The big wigs met yesterday in Paris with the goal of making peace with Euro authorities vis-à-vis how investors will participate in the Greek sovereign debt reconstruction. According to an article in The Financial Times, this is also meant to ease Greek’s burden as well as make the “banks’ original plan that would have seen them roll over for 30 years half of their holdings of Greek debt due to mature in the next three years.”
Other Banking Meetings
This isn’t the first meeting the Eurozone banks have had on this matter. Indeed, just last week there was another meeting held “under the auspices of the Institute of International Finance.” The aim of this meeting was to work out the exact terms of the voluntary plan, utilizing a French banking federation blueprint that was endorsed by the country’s president, Nicolas Sarkozy, as its negotiation starting point.
Another of the plans involved a way of making Greece’s government purchase “top-grade European debt – most likely issued by the European Financial Stability Facility – as an insurance policy against default.” The maturing debt (which is the equivalent of 20 percent) over the next three years will be put into that collateral pool.
It was definitely good that the French banks received the support of their country’s government. But at the same time it was probably somewhat disappointing for them that they didn’t get that from other governments. Apparently various Euro officials and Greek negotiators were heard to be “complaining that the terms were too limited.” Further, the only monetary commitment from German financial institutions was a rollover of €3.2bn.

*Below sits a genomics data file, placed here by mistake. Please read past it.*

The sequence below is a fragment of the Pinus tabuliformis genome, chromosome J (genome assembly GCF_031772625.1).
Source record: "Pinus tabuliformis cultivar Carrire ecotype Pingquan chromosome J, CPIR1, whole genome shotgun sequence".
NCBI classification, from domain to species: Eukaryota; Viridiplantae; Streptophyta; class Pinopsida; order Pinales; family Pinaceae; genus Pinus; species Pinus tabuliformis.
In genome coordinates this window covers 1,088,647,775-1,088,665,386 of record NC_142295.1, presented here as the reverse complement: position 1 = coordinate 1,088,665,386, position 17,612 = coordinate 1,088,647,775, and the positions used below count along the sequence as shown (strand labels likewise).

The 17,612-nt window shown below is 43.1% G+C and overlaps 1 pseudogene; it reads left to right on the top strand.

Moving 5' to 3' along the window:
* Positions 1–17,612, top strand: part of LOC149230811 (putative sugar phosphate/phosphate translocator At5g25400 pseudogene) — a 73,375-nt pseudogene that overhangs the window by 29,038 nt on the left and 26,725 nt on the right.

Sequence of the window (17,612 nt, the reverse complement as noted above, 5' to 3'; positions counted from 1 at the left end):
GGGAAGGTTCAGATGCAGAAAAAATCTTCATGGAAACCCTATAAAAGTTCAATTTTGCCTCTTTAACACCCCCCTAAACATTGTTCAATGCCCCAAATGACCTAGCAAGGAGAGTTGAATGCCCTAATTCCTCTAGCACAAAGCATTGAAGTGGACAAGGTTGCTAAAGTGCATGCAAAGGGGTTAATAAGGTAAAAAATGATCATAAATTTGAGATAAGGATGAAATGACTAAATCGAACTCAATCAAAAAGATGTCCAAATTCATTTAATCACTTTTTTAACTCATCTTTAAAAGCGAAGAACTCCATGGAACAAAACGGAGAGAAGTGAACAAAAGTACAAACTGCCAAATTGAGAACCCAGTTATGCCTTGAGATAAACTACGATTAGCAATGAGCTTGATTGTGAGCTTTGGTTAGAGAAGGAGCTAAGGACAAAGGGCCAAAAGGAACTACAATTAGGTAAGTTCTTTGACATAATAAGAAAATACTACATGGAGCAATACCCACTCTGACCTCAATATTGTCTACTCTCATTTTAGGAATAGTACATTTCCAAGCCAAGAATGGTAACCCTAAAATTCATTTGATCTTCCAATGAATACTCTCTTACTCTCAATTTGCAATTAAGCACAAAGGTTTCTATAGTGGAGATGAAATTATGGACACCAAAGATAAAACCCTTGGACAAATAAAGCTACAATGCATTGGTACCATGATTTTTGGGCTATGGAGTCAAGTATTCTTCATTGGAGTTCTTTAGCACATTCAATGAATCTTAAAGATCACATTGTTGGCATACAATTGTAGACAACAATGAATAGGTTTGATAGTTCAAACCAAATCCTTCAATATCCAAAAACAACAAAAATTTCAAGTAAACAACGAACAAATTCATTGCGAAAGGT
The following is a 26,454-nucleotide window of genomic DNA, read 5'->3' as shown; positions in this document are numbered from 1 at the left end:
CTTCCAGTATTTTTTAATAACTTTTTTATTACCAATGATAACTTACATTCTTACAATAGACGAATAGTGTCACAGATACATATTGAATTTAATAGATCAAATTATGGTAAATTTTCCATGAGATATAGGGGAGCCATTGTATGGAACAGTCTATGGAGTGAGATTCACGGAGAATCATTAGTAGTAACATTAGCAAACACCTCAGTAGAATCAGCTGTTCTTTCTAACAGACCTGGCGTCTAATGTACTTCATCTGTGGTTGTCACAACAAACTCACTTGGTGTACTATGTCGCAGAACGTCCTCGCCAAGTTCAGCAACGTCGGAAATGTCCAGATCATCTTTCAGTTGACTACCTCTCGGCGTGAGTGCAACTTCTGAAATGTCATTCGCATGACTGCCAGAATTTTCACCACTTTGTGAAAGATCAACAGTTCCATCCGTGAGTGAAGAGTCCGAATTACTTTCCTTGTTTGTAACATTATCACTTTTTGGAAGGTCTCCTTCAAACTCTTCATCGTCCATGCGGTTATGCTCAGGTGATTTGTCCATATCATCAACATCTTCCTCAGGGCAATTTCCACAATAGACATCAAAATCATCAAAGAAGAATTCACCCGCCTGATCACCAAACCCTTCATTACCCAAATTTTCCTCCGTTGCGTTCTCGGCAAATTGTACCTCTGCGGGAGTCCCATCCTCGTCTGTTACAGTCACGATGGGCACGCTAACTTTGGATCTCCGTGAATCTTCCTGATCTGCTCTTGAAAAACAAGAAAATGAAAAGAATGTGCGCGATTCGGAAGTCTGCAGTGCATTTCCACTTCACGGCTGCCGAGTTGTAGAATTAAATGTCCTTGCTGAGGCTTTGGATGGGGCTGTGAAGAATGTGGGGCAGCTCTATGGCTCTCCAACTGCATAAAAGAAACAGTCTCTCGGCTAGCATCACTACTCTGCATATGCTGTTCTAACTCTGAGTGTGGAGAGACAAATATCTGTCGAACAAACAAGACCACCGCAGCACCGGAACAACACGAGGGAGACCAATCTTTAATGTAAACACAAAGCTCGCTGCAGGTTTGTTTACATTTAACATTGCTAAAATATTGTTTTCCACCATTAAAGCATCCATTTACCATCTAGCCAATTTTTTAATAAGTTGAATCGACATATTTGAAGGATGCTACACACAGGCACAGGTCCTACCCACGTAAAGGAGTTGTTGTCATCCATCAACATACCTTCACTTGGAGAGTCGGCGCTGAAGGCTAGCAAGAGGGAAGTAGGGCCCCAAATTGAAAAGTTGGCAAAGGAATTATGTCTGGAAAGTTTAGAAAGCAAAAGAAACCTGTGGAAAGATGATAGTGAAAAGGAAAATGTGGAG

The main parts of the first part of the French plan (rollover debt and the coupon) are now going to be altered. With the new proposal, according to one individual to the talks, the interest rate will drop to as low as 5.76 percent with a floating basic coupon that will be dependent on the Euribor 3-month rate which right now stands at 1.56 percent as well as a small buffer of 1.7 percent.
Greek Debt Issues
The Greeks are definitely exceedingly reliant on their French and German neighbors, especially since the largest private sector holders of the country’s debt are these countries’ “banks, insurers and pension companies.” But right now no one knows exactly how much of that total “falls into short-dated maturities covered by current talks.”